“If it wasn’t for Kevin Avery, the life and work of one of the world’s first and greatest rock writers might otherwise have remained scattered in time and space. Written and compiled with intelligence, meticulousness, and passion, Everything Is an Afterthought is simultaneously a moving biography, a classic criticism anthology, an earnest expression of fandom, and, most importantly, an overdue addition to the canon of essential rock books.”
Heather ­McCormack - Library Journal (Starred Review)
“Avery has crafted both a cautionary tale and a celebration of a noir-influenced writer who deserves a place alongside Lester Bangs for his ability to live, always, in the music. Devotees of folk, establishment rock ’n’ roll, and pulp fiction will rue not having discovered Nelson sooner.”
Library Journal
That there are pundits who have made careers out of pronouncing criticism dead would've deeply rankled the late Paul Nelson, whose dedication to film and music ran so deep that he routinely withheld copy if it didn't achieve his standard of emotional intelligence. As journalist Avery documents in this cohesive biography-cum-first anthology of the onetime Rolling Stone record review editor's oeuvre, Nelson was a gifted early practitioner of new journalism and, though a child of the Sixties folk and rock counterculture, one of its most vocal critics. Bob Dylan probably received from Nelson as many pointed reality checks as he did gushing valentines. Reading his inconceivably insightful profiles of Bruce Springsteen, Leonard Cohen, Warren Zevon, and Rod Stewart helps make sense of a needlessly guilt- and disappointment-laden life—here was a hyper-romantic Midwesterner by birth but a New Yorker by necessity who thought he could transcend mundane cruelties by dedicating himself to the popular arts. VERDICT Seamlessly incorporating the perspectives of Nick Tosches, Robert Christgau, and Jann Wenner, Avery has crafted both a cautionary tale and a celebration of a noir-influenced writer who deserves a place alongside Lester Bangs for his ability to live, always, in the music. Devotees of folk, establishment rock 'n' roll, and pulp fiction will rue not having discovered Nelson sooner. [See also the Avery-edited Conversations with Clint: Paul Nelson's Lost Interviews with Clint Eastwood, 1979–1983, coming in October from Continuum.—Ed.]—Heather McCormack, Library Journal
Kirkus Reviews
A Paul Nelson (1936–2006) acolyte delivers a labor-of-love exhumation of the pioneering rock critic's legacy. Even among rock fanatics of the 1960s and '70s, Nelson never attained (nor seemed to strive for) the higher profile of Lester Bangs, Greil Marcus, Robert Christgau or Dave Marsh. Yet few were as beloved among his peers, his acolytes, even the artists he reviewed and perhaps too often befriended. This welcome volume spotlights the work of the critic who championed the young Bob Dylan's transition from topical songs to electric rock, who provided early support for Bruce Springsteen, Jackson Browne and Warren Zevon and who served a stint at Mercury Records during which he signed and championed the New York Dolls and became buddies with Rod Stewart. Says Jay Cocks, who became a successful screenwriter and was the film and music critic for Time during Nelson's most prolific years, "Paul was one who deserves the word critic; the rest of us were reviewers." Says Jann Wenner, whose Rolling Stone hired Nelson as review editor and then accepted his resignation as the magazine moved toward shorter reviews in a section that was more aligned with popular taste: "He had that authority and that level of gravitas that these other guys, [Jon] Landau and Greil (Marcus) had had before him. He was the last of that tradition. I guess that era of the independent fiefdom came to an end with Paul." Avery's book also serves as a memorial to a man who saw his career succumb to paralyzing writer's block as well as changing journalistic values, who clerked in a video store and became borderline destitute, who refused contact with former friends and colleagues and who died a week before his body was discovered. Reading Bruce Springsteen description of Nelson's "fan's enthusiasm…tempered by the incredible intelligence" recalls an era when the rock critic, and rock criticism, really mattered.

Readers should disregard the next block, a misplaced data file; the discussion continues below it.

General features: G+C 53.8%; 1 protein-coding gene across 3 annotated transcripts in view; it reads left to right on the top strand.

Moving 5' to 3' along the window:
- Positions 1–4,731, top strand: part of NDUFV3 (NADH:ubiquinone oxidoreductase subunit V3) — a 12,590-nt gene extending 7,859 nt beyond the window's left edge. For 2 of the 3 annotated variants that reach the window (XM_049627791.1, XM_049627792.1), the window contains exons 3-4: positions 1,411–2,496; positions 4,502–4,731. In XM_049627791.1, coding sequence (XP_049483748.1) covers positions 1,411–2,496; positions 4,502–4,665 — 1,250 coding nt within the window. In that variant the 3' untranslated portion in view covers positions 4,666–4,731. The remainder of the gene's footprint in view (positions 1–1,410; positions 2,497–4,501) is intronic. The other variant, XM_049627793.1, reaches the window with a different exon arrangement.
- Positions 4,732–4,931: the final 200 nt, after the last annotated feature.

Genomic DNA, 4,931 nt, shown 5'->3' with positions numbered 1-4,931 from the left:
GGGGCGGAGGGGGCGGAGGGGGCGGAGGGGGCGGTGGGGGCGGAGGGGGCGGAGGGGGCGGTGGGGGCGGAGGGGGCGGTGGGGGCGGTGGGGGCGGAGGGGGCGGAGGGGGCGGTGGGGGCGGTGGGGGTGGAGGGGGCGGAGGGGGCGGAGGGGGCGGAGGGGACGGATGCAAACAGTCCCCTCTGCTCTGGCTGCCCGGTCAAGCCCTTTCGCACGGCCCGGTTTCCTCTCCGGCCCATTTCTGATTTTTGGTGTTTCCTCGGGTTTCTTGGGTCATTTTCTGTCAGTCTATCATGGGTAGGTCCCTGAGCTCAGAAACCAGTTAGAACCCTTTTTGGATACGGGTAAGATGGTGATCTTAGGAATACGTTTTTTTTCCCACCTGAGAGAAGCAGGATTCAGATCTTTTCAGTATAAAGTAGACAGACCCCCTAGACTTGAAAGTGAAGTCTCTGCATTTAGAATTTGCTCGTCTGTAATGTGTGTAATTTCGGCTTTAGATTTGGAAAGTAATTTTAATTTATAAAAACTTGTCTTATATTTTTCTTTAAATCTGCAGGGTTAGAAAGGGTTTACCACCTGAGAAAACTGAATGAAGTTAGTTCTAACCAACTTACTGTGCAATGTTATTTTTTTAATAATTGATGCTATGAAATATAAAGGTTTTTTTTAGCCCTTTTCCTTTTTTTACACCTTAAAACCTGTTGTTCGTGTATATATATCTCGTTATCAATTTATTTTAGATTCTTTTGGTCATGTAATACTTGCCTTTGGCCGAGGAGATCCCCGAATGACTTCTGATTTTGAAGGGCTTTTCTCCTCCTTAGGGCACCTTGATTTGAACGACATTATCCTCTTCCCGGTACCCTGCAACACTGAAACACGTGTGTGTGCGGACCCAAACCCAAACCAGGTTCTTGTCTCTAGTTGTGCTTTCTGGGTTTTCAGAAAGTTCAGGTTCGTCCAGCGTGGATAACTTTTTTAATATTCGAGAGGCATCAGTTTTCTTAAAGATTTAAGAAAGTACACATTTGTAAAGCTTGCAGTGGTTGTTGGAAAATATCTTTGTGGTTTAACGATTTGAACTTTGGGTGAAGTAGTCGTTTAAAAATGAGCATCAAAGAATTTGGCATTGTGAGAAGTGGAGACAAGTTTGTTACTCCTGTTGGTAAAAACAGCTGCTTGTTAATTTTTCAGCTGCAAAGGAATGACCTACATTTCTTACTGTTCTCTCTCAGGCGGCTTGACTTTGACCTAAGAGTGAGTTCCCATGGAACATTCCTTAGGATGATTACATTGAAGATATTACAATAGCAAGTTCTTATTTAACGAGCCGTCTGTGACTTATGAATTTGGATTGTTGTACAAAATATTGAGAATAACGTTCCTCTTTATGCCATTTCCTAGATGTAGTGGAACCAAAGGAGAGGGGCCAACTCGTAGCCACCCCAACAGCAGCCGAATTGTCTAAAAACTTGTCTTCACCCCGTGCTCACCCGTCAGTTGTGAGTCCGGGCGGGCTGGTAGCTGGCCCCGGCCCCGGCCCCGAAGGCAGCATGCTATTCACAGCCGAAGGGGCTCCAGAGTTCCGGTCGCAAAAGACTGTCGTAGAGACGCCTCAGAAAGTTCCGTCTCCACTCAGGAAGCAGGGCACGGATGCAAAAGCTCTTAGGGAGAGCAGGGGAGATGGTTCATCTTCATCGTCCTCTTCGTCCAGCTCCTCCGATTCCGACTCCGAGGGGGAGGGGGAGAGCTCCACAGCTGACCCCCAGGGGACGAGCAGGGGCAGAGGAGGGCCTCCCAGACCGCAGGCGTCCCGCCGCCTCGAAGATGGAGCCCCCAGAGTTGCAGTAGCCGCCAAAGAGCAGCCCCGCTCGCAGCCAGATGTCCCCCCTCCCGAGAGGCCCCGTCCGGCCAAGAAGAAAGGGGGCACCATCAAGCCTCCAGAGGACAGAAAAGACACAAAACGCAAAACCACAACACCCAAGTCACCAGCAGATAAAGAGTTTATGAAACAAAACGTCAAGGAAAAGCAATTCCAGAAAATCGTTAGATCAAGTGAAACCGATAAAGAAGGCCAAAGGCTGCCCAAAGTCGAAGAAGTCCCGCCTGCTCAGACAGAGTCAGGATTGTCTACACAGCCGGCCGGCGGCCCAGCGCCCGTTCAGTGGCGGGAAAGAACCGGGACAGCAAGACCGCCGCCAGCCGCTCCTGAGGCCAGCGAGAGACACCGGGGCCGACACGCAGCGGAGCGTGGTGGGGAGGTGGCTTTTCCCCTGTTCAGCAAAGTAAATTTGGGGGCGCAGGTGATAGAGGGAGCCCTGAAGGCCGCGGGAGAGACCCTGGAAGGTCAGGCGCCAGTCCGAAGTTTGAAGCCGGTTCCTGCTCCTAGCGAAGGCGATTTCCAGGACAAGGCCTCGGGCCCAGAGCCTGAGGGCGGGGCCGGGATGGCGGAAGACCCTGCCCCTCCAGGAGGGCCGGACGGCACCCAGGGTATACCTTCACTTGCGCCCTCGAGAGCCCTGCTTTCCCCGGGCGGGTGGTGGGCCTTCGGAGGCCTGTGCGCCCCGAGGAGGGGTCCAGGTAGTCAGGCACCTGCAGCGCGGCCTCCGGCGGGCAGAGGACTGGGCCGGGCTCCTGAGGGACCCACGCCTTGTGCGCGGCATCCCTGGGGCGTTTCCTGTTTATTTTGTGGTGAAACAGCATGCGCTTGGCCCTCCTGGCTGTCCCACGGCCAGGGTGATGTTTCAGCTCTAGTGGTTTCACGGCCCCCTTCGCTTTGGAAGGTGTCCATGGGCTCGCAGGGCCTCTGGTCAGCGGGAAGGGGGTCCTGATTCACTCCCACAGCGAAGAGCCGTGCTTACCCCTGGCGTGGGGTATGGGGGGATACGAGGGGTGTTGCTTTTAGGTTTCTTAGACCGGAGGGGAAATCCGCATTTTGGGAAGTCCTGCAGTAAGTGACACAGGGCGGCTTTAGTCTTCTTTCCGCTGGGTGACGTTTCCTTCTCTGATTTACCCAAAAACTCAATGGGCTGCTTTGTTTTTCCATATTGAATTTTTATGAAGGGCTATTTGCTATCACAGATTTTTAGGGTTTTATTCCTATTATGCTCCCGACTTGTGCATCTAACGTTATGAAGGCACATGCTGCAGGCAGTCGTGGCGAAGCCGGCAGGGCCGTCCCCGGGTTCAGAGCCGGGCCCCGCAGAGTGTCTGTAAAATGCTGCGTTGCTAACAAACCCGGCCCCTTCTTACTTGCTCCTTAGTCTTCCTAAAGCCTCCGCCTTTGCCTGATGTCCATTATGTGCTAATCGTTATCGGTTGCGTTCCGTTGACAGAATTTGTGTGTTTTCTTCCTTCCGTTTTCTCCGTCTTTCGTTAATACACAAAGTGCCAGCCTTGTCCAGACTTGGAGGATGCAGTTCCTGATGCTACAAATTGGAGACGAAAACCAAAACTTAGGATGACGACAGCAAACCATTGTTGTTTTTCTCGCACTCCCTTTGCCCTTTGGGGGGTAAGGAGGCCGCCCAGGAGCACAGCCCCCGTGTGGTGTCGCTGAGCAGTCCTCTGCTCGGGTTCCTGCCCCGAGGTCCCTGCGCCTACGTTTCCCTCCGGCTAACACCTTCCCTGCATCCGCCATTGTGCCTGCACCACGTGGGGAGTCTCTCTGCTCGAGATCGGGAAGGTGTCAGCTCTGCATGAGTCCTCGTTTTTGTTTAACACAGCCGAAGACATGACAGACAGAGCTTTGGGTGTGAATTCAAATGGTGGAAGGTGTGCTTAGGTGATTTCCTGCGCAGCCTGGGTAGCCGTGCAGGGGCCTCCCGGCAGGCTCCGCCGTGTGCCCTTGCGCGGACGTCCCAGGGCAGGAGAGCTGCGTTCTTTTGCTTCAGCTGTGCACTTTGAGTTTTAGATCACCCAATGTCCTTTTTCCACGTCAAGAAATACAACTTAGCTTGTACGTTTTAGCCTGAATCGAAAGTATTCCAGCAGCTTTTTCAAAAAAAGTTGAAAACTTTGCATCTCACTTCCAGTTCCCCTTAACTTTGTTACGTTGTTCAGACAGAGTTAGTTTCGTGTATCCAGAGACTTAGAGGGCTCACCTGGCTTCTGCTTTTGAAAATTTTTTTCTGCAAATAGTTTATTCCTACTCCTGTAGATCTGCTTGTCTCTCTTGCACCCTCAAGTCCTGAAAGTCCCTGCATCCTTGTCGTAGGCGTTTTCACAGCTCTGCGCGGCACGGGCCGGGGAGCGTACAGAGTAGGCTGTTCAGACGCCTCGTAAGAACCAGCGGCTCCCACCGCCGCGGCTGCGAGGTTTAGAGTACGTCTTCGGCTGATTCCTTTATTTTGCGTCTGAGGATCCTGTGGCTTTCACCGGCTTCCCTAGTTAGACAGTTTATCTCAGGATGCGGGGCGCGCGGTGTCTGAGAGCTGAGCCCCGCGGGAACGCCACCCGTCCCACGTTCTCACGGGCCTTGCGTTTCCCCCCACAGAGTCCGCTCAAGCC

David Hajdu
[Nelson] was on to something legitimate when, in his 20s during the early '60s, he took the ambitions of the rapidly maturing music of the rock generation as a challenge to produce ambitious criticism. The fiery, literate pop-music writing he developed soon crystallized—and probably helped elevate—the standards of the work he wrote about, while raising the expectations of its audience…His significance as a maker of ardent and crafty (if parochial) rock writing is clear from the testimonies by critics and musicians in the biographical sections of Everything Is an Afterthought: The Life and Writings of Paul Nelson, a quirky pastiche of biography and anthology…
—The New York Times Book Review
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Product Details

  • ISBN-13: 9781606994757
  • Publisher: Fantagraphics Books
  • Publication date: 11/21/2011
  • Pages: 512
  • Sales rank: 1,115,313
  • Product dimensions: 6.38 (w) x 9.30 (h) x 1.62 (d)

Meet the Author

Kevin Avery has published over 300 articles and short stories. His books include Everything Is an Afterthought: The Life and Writings of Paul Nelson and Conversations with Clint 1979-1983: Paul Nelson’s Lost Interviews with Clint Eastwood. He lives in Brooklyn, NY.